Jean Rochefort - living life at the gallop

Veteran actor and Don Quixote star dies at 87.

by Richard Mowe

In typical dandy-esque pose: Jean Rochefort who, besides acting, harboured a life-long passion for equestrian pursuits.
In typical dandy-esque pose: Jean Rochefort who, besides acting, harboured a life-long passion for equestrian pursuits. Photo: Unifrance
Veteran French actor Jean Rochefort who only two years ago with his last screen appearance in Floride by Philippe Le Guay, received an honorary César (French Oscar), has died in Paris at the age of 87.

In Floride, he played an octogenarian former industrialist who is suffering from Alzheimer’s Disease. In one interview about the film in which she shared the bill with Sandrine Kiberlain, he declared that he could sense his own demise on the horizon. “There are moments when I would be happy for it to happen … the body asks for it and some times the head as well. But I don’t want to cause sorrow to others,” he was quoted as saying.

In another quote on the subject he opined: “I don’t want to snuff it right away because still I have loads of things I want to do.” Since last year he had not been in public as the illness took its toll.

Rochefort, who sported a trademark moustache, was born in Paris on April 29, 1930. He was part of a considerable line of French actors such as Jean-Pierre Marielle, Claude Rich, Pierre Vernier, Michel Beaune and Jean-Paul Belmondo who were known as “la Bande du conservatoire” otherwise “the gang from the Conservatoire [of drama].” They were all schooled by teachers from the Comedie Française with a formal training but sought to bring a breath of fresh air and touch of modernity to what they considered was a rather archaic institution with rigid traditions.

During the Second World War he was growing up as a teenager in Vichy where he witnessed at first hand brutal events involving the SS that had a lasting impact on his vision of the world. After a first job as a clerk in the Bank of France followed by drama lessons in Nantes, he moved to Paris at 19 years old to acting school at L’Ecole de la Rue Blanche followed by the Conservatoire. He began his acting career in the theatre and despite his fame on screen, he always returned to the boards for playwrights as varied as Harold Pinter, Jean Giraudoux, Georges Feydeau, Arthur Miller and Molière.

The group of students remained close both professionally and privately long after they had graduated. He had an enduring friendship with the late Phlippe Noiret.

Jean Rochefort saddled up as Don Quixote on location in Spain with Terry Gilliam
Jean Rochefort saddled up as Don Quixote on location in Spain with Terry Gilliam Photo: Unifrance
His first big cinema breakthrough was in Phlippe de Broca’s caper Cartouche in 1962 with his friend from the Conservatoire Jean-Paul Belmondo alongside Claudia Cardinale. It was on this film that he began his long-standing passion for equestrian delights. He became an accomplished rider and passed his skills to his children. In another comedic success Pardon Mon Affaire (Un éléphant ça trompe énormément) (1976) by Yves Robert he had great fun pretending that he could not ride a horse.

Rochefort seemed to be in all the hit comedies of the Sixties such as The Tall Man With One Black Shoe (Le Grand Blond avec Une chaussure noire) and its sequel The Return Of The Tall Blond Man (Le Retour de grand blond), but he was also at home in more dramatic roles such as Bertrand Tavernier’s The Watchmaker Of St Paul (L’Horloger de Saint-Paul) in 1973 and in Patrice Leconte’s The Hairdresser's Husband (Le Mari de la coiffeuse) (1990), Tandem, Ridicule (1996) and L’Homme du train (2002). His roll call of seminal directors included Claude Chabrol, Luis Buñuel, Edouard Molinaro and Michel Audiard.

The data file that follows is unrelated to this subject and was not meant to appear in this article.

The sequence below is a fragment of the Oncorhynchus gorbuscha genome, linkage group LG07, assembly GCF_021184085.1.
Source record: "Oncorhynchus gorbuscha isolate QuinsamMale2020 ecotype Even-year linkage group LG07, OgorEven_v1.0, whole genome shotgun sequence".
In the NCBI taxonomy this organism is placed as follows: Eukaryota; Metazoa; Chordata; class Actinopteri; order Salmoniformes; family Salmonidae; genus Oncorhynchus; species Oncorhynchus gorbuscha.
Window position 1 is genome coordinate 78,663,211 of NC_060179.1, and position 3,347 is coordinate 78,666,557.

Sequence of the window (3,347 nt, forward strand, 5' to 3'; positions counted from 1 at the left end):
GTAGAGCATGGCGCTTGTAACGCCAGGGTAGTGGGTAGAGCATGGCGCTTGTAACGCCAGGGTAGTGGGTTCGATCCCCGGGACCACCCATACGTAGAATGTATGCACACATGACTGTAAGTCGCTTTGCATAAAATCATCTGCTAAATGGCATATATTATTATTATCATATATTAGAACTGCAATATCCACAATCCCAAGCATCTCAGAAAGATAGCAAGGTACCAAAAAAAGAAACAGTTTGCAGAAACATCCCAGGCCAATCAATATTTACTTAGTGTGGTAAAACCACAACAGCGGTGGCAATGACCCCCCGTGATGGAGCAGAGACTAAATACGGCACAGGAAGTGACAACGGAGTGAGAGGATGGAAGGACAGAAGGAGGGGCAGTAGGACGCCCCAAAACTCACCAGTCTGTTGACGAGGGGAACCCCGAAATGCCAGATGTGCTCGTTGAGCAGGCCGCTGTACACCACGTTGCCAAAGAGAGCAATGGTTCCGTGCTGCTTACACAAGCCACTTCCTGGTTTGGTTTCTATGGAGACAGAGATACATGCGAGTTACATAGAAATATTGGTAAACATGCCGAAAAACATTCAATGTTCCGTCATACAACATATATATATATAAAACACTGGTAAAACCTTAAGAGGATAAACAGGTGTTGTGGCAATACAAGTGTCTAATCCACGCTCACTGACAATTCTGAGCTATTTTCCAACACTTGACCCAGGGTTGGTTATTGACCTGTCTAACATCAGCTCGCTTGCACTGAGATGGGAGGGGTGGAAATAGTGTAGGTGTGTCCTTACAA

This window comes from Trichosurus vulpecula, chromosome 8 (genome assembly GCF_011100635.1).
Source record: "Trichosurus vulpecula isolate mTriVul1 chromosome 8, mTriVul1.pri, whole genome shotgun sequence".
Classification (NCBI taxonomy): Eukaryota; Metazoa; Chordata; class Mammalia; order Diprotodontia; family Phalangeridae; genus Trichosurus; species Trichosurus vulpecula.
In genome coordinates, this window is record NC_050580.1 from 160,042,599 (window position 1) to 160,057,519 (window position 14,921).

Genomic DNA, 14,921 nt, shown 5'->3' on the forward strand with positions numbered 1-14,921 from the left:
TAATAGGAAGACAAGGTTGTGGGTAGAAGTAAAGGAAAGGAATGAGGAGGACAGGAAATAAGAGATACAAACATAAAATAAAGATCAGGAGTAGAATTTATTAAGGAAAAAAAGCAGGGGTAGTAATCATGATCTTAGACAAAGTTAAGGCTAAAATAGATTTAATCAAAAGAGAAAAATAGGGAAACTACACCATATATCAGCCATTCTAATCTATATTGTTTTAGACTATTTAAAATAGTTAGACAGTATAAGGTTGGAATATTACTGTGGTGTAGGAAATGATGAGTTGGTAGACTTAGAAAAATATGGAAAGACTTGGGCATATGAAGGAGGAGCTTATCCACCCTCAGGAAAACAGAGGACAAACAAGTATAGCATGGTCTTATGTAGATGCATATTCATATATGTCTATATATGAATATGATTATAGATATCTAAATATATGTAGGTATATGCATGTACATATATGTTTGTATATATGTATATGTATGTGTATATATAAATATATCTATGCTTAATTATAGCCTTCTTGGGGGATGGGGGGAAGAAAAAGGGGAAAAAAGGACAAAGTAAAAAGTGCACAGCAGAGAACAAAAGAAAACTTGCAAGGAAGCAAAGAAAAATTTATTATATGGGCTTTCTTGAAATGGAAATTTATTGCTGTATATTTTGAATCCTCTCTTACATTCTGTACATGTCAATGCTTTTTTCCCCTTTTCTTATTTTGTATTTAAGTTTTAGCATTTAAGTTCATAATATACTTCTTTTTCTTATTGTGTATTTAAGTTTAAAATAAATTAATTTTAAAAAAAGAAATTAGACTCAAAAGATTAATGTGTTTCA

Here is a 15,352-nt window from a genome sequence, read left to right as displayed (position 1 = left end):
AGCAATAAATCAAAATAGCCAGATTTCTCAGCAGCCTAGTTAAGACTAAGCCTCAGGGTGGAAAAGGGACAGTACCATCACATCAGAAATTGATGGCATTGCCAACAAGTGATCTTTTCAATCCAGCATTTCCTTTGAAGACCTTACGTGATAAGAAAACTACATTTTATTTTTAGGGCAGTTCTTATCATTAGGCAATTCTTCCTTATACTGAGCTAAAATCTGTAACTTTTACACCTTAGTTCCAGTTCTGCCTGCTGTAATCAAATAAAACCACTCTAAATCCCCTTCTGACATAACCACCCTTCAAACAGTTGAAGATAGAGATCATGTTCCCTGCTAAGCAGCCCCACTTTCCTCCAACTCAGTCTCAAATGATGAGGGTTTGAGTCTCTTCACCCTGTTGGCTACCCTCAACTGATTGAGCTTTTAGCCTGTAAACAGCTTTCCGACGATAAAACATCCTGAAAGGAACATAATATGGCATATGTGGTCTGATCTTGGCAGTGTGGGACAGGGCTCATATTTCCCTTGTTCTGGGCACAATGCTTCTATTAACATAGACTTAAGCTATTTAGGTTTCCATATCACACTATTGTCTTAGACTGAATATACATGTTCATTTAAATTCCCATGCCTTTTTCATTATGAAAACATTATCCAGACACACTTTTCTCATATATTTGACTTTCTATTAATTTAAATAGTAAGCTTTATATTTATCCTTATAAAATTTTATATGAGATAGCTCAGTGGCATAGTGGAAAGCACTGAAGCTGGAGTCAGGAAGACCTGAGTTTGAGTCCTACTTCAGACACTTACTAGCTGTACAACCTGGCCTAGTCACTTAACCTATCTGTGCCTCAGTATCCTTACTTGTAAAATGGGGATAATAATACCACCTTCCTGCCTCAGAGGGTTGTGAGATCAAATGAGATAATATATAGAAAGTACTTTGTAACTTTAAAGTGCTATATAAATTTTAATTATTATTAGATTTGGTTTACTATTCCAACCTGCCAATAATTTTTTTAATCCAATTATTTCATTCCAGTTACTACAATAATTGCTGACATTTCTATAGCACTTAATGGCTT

In 2000, Terry Gilliam came calling with the role of Don Quixote for his famously ill-fated production of The Man Who Killed Don Quixote in which he was to appear with Johnny Depp and Vanessa Paradis. The film was delayed when Rochefort had to go back to Paris from Spain with a prostate problem and this production never managed to get off the ground after a series of mishaps which were captured in the documentary Lost In La Mancha. Earlier this year, it has been reported that Gilliam finally has completed the project with Jonathan Pryce, Adam Driver and Stellan Skarsgard heading the cast and a release date set for May next year (2018).

Rochefort was also much sought after because of his distinctive tones for dubbing work and gave his voice to such animation films as Jack And The Cuckoo-Clock Heart (Jack et la mécanique du cœur) by Mathias Malzieu and Stéphane Berla (2013), and April And The Extraordinary World (Avril et le monde truquéde) from Franck Ekinci and Christian Desmares (2015). He was a household face on television with six seasons, from 1995 to 2001, as police commissioner Venturi in Internal Affairs (Les bœufs-carottes), and appeared in The Count Of Monte-Cristo for Josée Dayan.

Rochefort, with this dandy-esque allure was popular with women. In 1960, he married Alexandra Moscwa with whom he had two children. They divorced after 20 years. Subsequently, he was involved with director and actress Nicole Garcia for seven years, with whom he had a son Pierre (also an actor). He was latterly wed to architect Françoise Vidal, with whom he shared his equestrian passion. They had two children born at the start of the 1990s.

For most of his life, Rochefort lived in rural retreat with his beloved horses rather than frequenting the bright lights of Paris, although on medical advice he returned to the city at the age of 80, partly because he suffered from clinical depressions and was advised not to be left on his own.

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